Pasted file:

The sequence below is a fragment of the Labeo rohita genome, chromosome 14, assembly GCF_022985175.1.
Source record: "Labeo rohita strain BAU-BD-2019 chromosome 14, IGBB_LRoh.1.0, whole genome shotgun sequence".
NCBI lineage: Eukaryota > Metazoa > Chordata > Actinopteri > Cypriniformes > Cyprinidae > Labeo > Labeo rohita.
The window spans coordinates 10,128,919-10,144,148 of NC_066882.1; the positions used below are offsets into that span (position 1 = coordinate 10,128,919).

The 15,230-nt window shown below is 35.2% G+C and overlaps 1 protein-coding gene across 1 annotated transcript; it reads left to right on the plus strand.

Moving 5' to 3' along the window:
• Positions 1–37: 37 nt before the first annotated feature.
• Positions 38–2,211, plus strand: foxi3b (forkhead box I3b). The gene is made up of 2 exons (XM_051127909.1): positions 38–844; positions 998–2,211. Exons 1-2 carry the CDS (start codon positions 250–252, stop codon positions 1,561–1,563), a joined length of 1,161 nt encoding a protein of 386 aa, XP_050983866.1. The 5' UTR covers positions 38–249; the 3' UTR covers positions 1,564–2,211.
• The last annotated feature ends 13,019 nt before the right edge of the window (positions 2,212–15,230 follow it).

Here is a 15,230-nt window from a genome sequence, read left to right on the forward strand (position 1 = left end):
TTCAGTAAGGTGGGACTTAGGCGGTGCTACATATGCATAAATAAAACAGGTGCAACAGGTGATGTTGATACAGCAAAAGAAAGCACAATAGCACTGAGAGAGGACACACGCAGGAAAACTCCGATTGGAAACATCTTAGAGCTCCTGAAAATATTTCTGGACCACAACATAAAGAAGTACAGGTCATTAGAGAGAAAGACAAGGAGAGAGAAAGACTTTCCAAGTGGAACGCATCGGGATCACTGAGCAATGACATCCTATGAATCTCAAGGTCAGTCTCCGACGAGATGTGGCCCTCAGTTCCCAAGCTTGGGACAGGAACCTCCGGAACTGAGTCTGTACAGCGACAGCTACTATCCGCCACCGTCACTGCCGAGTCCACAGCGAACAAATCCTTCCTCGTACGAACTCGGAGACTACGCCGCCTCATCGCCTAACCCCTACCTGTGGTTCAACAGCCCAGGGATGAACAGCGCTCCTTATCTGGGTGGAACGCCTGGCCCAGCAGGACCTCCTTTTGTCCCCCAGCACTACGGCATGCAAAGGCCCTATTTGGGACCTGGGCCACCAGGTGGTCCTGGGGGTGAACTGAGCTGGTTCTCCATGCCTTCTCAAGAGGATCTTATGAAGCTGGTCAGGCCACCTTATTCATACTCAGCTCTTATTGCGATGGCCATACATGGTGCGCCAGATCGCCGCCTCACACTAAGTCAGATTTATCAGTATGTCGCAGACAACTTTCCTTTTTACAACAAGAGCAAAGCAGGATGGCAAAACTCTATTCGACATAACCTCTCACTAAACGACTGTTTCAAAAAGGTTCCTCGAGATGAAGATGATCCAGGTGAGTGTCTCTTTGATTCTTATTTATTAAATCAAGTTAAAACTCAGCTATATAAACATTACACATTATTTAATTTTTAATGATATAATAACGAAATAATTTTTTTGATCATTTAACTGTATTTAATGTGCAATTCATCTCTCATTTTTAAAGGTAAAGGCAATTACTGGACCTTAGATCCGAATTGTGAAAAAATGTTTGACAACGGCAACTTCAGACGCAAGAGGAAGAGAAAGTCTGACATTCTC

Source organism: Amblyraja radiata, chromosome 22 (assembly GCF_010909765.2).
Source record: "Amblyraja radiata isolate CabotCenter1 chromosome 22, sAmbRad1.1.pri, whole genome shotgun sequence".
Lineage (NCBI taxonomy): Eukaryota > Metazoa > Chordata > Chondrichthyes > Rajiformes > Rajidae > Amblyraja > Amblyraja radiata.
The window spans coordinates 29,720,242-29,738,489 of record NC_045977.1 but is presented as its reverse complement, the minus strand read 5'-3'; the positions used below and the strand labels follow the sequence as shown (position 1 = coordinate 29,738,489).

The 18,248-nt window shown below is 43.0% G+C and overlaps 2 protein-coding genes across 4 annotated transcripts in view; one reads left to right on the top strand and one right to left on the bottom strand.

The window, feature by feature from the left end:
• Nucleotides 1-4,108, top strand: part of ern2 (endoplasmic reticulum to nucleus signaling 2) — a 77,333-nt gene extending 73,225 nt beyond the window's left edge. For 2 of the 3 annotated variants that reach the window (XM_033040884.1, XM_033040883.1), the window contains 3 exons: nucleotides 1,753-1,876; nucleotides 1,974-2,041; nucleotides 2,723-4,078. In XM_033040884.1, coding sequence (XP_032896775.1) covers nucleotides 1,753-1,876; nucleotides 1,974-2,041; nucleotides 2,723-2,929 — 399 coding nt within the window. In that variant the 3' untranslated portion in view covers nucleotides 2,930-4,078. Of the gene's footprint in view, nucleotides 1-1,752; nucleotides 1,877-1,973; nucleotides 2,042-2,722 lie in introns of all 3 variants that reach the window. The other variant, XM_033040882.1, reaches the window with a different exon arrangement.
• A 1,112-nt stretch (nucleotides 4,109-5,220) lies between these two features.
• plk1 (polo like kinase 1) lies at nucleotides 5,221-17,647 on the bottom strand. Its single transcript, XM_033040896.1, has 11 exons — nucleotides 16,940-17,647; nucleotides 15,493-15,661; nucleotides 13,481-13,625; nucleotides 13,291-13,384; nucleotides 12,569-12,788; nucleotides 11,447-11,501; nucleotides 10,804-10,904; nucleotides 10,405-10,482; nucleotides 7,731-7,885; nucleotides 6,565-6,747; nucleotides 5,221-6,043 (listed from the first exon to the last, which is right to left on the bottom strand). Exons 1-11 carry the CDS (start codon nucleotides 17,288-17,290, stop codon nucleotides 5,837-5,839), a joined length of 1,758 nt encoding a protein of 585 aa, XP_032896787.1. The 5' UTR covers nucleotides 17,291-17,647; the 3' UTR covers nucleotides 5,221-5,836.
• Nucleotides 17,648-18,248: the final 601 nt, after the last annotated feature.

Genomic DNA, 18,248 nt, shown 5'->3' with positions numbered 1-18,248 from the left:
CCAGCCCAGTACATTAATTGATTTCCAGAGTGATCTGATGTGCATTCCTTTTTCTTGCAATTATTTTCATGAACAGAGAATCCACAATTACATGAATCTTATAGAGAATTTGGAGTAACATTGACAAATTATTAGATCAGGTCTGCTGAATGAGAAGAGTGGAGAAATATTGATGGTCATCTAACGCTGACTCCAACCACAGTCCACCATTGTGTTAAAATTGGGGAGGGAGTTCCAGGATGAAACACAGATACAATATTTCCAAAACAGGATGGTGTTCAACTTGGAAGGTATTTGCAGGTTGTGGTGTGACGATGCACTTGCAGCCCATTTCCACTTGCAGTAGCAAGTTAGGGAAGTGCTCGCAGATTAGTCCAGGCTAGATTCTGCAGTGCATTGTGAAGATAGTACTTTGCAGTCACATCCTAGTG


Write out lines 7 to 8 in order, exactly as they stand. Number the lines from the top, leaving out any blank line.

• Positions 1–37: 37 nt before the first annotated feature.
• Positions 38–2,211, plus strand: foxi3b (forkhead box I3b). The gene is made up of 2 exons (XM_051127909.1): positions 38–844; positions 998–2,211. Exons 1-2 carry the CDS (start codon positions 250–252, stop codon positions 1,561–1,563), a joined length of 1,161 nt encoding a protein of 386 aa, XP_050983866.1. The 5' UTR covers positions 38–249; the 3' UTR covers positions 1,564–2,211.